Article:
• by Mercedes Gonzalez Ramos, M.A. • IDRA Newsletter • September 1994 • 

Almost two years ago, a small school district in south Texas requested assistance from IDRA to raise the Texas Assessment of Academic Skills (TAAS) scores of its students, a need shared by many school administrators and teachers across the state. The district asked IDRA to assist them in their efforts to study the data, review and renew the teachers’ and administrators’ attitudes, and realize the ultimate goal of improving student performance.

A Task Force is Born

IDRA began by asking the principal at each campus to assemble a task force that included department chairpersons or grade level coordinators, teachers, and staff who represented various disciplines with the district. Before this, such persons had been dealing with the issue of TAAS performance separately as it related to their roles in the district. In many cases, they had not interacted with each other until IDRA encouraged them to join forces.

Task force members developed a vision for the students they serve. After examining the student data, they identified critical areas of concern and the population of students to be addressed. This process was vital in uniting task force members in a single mission which influenced their thoughts and actions throughout the initiative and afterwards.

Facing the need to expand comprehension and knowledge in text, task force members prioritized objectives within the reading segment of the TAAS. They reviewed the literature and determined which techniques would be most appropriate for their campus and students. They then drafted a plan of action and scheduled training and classroom visits. The plan has continued to evolve, assuming a very distinct and particular shape for each campus.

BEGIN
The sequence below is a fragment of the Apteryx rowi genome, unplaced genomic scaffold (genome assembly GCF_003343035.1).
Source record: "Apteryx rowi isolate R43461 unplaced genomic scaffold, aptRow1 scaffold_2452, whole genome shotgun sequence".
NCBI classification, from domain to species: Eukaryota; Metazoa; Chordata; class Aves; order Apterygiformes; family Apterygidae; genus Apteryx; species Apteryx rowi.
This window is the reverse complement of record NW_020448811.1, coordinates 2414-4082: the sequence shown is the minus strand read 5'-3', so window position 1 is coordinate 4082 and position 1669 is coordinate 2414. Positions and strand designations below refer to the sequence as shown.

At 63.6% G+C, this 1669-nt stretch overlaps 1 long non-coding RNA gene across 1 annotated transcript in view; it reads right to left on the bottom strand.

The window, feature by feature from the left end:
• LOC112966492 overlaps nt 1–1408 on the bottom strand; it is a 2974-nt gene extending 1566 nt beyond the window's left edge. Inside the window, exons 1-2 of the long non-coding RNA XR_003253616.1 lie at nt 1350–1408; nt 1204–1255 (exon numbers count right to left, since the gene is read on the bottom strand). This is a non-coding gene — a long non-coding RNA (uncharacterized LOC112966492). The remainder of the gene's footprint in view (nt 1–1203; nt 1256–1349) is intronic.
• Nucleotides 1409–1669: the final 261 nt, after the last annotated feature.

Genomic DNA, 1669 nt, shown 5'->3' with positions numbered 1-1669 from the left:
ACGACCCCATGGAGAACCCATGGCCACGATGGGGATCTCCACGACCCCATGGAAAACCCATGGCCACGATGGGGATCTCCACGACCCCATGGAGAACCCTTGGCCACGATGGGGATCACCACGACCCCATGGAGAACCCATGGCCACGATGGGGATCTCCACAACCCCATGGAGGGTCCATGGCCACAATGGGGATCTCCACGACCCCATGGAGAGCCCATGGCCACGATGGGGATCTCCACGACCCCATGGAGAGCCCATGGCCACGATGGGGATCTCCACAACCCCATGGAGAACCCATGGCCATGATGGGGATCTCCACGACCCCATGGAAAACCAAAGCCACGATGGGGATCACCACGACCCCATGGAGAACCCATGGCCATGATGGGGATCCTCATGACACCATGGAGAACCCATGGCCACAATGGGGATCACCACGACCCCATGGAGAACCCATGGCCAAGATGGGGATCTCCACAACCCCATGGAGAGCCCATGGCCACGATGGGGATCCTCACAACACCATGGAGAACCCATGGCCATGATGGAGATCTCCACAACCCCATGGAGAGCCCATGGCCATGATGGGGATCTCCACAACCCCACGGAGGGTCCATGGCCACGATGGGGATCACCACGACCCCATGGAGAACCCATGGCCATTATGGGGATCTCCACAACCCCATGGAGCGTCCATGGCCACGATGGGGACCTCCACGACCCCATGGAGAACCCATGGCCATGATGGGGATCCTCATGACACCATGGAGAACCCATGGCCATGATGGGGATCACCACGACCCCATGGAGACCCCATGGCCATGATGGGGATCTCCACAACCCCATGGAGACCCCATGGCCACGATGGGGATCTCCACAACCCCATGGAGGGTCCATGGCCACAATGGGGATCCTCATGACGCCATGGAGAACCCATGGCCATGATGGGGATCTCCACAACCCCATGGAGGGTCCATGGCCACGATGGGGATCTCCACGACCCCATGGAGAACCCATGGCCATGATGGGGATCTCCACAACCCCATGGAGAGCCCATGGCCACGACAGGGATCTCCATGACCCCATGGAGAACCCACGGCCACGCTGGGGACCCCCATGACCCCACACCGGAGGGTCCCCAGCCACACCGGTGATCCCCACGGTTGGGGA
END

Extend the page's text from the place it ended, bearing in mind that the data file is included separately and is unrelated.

Success Begins

This intensive two-year effort resulted in better TAAS performance. The number of students meeting TAAS standards jumped from 31 percent of the targeted grade level in the Spring of 1993 to 60 percent in the Spring of 1994. Furthermore, after working together through the task forces, teachers and school administrators have energetically redefined their roles and ways of collaborating. With this change in place, they can continue improving student performance.

Endeavors such as these require much time, energy, and commitment. But, however difficult and whatever personal or professional challenges each individual faces in the process, groups can come together. Successful task forces emerge eager, anxious, and at times amazed at their own ability and creativity.

Mercedes González Ramos is an Education Associate in IDRA’s Division of Professional Development. Comments and questions may be directed to IDRA via e-mail at feedback@idra.org.

[©1994, IDRA. This article originally appeared in the September 1994 IDRA Newsletter by the Intercultural Development Research Association. Permission to reproduce this article is granted provided the article is reprinted in its entirety and proper credit is given to IDRA and the author.]